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Local Vendor Spotlight: Bagable Gifts

Bagable Gifts is a Chicago-based company that specializes in high-end custom gift bags for weddings and events.  Now, we aren’t just talking any old paper gift bag with a few snacks and treats. These swoon-worthy customized canvas creations are true swag bags in every sense of the word. Keeping with tradition, the bags are totally build upon the theme of your wedding and event and can be as simple or as over-the-top as your heart desires!

When it comes to alleviating last minute wedding stress, this vendor is a gem that will take care of the personal details your guests will see upon arrival to your wedding. Whether you opt to leave these bags in each hotel room for out of town guests to feel more at home, or you gift each girl in your bridal party a swag bag, the options are endless and their team will help you come up with just the right contents for any theme.  The idea behind Bagable Gifts, is really about delivering comfort and style in the form of hand packaged, thoughtful gifts. And the packaging is truly what sets it apart. From the vast array of monograms and personalization’s you can choose for your bag , to the hand created labels for each treat, these one of a kind gifts will have guests talking for years to come.

And they’re not just for weddings! Bagable Gifts is perfect for promoting your business as well. Lately, the company has been busy working with Chicago Social, Glossed and Found and Trump Hotels along with countless bridal clients. And what’s even better? The bags are all reusable and eco-friendly. What could be more chic than that? So whether it’s a newlywed monogram or your company’s logo, this company is well worth checking out.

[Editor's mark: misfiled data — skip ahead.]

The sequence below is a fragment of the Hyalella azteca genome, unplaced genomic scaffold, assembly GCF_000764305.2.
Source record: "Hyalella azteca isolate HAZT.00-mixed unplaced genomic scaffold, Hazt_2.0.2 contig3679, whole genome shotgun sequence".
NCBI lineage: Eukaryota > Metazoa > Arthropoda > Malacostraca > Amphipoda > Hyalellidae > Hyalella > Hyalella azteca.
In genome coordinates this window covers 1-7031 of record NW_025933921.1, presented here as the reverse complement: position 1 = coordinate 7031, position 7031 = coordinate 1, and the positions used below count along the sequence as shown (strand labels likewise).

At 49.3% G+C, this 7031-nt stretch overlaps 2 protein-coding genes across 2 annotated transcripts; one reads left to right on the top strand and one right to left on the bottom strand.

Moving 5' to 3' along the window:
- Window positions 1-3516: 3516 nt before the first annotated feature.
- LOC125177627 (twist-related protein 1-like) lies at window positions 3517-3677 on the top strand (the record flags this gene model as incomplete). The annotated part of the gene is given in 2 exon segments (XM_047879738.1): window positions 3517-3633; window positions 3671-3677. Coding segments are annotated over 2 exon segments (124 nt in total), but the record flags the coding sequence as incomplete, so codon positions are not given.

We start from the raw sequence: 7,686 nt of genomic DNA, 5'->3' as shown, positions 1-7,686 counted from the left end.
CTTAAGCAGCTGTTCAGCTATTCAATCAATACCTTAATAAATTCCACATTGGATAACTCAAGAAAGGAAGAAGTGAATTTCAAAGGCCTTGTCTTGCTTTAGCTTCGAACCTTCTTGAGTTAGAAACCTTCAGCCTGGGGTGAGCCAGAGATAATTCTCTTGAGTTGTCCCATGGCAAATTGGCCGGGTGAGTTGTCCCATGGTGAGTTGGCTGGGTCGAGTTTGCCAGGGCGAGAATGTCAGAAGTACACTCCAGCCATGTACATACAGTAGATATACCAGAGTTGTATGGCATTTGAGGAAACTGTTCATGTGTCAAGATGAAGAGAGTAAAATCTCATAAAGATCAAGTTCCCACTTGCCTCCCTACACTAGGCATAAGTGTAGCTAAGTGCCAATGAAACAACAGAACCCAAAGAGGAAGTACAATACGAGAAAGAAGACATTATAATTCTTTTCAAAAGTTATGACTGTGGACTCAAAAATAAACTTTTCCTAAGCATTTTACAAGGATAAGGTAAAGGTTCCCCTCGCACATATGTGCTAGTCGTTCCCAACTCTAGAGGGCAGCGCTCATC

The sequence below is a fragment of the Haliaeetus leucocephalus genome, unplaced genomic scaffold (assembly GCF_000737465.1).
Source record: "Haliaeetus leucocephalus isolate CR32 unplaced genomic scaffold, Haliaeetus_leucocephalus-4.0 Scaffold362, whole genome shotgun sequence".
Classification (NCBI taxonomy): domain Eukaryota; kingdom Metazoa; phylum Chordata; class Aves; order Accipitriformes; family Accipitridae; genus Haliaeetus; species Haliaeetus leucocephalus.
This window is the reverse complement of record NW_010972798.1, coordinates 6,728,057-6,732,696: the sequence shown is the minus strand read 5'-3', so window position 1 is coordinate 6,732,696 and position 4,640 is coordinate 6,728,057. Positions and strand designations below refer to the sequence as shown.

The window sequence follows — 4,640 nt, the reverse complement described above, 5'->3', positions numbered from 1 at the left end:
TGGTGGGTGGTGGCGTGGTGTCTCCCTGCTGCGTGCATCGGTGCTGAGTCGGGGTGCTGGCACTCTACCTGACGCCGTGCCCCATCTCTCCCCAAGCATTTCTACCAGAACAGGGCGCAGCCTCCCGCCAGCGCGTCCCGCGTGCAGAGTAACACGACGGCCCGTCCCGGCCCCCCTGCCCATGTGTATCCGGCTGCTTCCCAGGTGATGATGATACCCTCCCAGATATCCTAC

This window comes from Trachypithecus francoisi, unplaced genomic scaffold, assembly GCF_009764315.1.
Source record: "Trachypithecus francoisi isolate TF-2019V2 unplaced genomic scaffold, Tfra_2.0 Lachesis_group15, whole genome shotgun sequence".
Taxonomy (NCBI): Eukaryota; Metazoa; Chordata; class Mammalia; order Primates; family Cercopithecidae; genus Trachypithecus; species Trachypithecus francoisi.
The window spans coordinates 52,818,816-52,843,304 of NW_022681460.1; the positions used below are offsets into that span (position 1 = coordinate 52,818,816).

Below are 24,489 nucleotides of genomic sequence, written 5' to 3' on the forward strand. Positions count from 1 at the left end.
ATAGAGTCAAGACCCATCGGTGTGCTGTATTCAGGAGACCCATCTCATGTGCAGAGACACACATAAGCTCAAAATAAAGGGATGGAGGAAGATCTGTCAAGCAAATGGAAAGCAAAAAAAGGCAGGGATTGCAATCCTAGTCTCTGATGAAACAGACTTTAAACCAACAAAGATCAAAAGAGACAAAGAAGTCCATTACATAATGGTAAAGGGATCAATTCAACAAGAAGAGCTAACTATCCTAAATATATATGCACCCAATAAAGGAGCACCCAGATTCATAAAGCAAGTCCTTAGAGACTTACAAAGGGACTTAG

How to Pull off a Surprise Wedding

A darling wedding was recently featured on one of our favorite go-to wedding blogs, Style Me Pretty.  The bride was absolutely stunning in her classic ¾ length sleeve Chantilly lace gown and her groom was flawless.  Their décor was subtle and had guests seated at a large outdoor restaurant venue that looked like a cobblestone street in Paris. Every detail was perfectly executed, but one thing made this wedding uniquely one for the books: None of the guests knew it was a wedding!

Tara McMullen Photography

When guests arrived to the venue for what they thought was the groom’s surprise 30th birthday party, they were greeted with a beautifully scripted note letting them in on the little secret. The photos are absolutely priceless; full of tears and screams of joy. We can only hope to be a guest at one of these of the moment fetes sometime soon!

Tara McMullen Photography

So we got to thinking: What does it take to pull off such a covert operation as a surprise wedding? Here were a few tips we found from the bride in this story and a few industry insiders who can only hope to see more of these type of weddings in the future!

  1. Keep it quiet, and let it slip: This has to be the trickiest part of all. Not telling your nearest and dearest about the biggest day of your life can be torture, but is well worth the pay-off in reaction. Of course there are always exceptions in a surprise scenario. Some of the guests that might think they are merely missing a birthday or engagement party might skipped the event since it may require travel – in this case, trust us, it’s worth spilling the beans. You want to make sure your secret doesn’t stop your favorite people from being there. They may never let you live it down!
  2. Make something up! : Some brides decide to surprise guests at their “engagement” party, while others create an entirely new scenario like a birthday or Bon Voyage so that their guests are completely caught off guard. Sometimes the more casual the event they think they are attending, the more exciting it is when they realize they are at a wedding.